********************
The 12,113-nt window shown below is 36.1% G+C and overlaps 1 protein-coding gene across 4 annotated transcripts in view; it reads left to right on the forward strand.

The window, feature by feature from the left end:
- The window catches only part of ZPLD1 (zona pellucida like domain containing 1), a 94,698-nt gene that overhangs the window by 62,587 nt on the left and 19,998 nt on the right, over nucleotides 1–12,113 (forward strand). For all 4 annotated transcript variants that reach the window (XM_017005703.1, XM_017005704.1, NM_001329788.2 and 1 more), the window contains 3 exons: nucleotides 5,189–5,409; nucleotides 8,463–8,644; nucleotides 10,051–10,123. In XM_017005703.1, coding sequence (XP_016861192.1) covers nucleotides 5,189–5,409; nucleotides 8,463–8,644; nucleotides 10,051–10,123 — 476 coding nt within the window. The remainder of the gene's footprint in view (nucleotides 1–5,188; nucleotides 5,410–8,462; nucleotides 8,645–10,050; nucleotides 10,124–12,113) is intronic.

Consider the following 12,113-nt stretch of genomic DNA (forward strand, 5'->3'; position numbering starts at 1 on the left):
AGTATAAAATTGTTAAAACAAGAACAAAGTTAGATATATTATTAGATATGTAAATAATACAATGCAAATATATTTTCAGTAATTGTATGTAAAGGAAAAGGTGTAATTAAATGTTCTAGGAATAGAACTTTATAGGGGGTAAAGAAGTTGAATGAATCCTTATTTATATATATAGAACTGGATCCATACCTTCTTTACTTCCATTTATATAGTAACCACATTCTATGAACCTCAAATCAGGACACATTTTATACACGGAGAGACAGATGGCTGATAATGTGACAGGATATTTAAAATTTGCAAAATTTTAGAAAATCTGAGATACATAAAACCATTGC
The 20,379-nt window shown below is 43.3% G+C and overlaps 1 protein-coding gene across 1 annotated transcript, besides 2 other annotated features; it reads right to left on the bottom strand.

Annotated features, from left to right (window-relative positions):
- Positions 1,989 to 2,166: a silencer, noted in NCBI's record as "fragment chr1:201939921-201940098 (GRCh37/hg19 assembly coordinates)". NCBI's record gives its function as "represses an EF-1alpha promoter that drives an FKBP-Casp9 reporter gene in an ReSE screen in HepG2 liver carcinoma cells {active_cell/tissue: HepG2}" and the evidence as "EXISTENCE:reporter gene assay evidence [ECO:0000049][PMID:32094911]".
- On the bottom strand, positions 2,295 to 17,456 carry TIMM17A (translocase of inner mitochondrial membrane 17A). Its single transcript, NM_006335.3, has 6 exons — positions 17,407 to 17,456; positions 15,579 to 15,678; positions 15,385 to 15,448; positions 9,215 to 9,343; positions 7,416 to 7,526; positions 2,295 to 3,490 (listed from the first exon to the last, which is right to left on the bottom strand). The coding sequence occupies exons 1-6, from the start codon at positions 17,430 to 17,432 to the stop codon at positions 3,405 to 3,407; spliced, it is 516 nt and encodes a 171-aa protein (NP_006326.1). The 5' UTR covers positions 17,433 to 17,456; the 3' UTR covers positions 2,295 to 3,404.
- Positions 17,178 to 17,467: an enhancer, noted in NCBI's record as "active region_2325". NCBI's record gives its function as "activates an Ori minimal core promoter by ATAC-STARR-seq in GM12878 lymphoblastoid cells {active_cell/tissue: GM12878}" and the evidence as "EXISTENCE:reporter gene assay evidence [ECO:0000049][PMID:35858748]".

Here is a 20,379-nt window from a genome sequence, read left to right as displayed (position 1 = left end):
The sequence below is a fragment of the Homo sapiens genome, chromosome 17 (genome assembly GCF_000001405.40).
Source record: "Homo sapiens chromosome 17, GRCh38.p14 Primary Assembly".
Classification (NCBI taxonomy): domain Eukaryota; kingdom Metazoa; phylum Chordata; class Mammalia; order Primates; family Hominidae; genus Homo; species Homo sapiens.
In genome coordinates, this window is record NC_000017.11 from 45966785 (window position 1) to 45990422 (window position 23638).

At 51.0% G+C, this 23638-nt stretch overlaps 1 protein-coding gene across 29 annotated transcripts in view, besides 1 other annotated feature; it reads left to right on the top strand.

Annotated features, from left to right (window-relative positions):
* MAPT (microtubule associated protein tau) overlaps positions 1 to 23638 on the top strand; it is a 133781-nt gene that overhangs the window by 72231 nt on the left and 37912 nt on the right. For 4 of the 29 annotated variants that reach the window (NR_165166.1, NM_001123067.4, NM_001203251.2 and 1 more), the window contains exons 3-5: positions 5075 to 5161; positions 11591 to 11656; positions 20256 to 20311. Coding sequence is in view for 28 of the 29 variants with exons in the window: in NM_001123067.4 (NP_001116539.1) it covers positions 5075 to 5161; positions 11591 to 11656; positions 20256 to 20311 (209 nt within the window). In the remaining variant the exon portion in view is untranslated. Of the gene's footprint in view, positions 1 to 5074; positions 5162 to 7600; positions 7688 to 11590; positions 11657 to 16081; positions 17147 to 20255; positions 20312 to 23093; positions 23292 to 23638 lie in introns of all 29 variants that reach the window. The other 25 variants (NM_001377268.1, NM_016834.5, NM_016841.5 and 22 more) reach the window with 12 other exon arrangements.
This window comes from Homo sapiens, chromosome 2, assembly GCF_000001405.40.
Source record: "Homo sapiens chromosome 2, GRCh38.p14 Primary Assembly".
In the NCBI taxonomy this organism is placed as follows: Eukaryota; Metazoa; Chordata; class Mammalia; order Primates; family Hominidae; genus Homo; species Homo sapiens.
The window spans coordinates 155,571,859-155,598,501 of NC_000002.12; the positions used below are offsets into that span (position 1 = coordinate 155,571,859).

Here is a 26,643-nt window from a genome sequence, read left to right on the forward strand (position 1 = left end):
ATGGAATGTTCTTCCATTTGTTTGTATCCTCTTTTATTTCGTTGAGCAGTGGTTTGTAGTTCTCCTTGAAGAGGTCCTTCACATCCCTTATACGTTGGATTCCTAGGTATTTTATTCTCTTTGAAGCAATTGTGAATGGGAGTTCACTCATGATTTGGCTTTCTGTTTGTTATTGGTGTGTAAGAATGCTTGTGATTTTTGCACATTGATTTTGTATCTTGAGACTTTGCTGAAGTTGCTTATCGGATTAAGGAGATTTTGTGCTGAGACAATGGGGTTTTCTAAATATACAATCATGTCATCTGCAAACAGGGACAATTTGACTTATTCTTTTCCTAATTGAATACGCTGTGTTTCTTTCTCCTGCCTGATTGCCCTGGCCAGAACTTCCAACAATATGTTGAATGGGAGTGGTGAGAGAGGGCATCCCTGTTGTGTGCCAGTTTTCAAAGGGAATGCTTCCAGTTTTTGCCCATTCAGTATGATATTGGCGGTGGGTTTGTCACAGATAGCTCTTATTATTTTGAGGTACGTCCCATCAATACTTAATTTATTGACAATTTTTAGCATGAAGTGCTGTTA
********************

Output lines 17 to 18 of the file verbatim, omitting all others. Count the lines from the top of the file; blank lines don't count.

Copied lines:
Annotated features, from left to right (window-relative positions):
* MAPT (microtubule associated protein tau) overlaps positions 1 to 23638 on the top strand; it is a 133781-nt gene that overhangs the window by 72231 nt on the left and 37912 nt on the right. For 4 of the 29 annotated variants that reach the window (NR_165166.1, NM_001123067.4, NM_001203251.2 and 1 more), the window contains exons 3-5: positions 5075 to 5161; positions 11591 to 11656; positions 20256 to 20311. Coding sequence is in view for 28 of the 29 variants with exons in the window: in NM_001123067.4 (NP_001116539.1) it covers positions 5075 to 5161; positions 11591 to 11656; positions 20256 to 20311 (209 nt within the window). In the remaining variant the exon portion in view is untranslated. Of the gene's footprint in view, positions 1 to 5074; positions 5162 to 7600; positions 7688 to 11590; positions 11657 to 16081; positions 17147 to 20255; positions 20312 to 23093; positions 23292 to 23638 lie in introns of all 29 variants that reach the window. The other 25 variants (NM_001377268.1, NM_016834.5, NM_016841.5 and 22 more) reach the window with 12 other exon arrangements.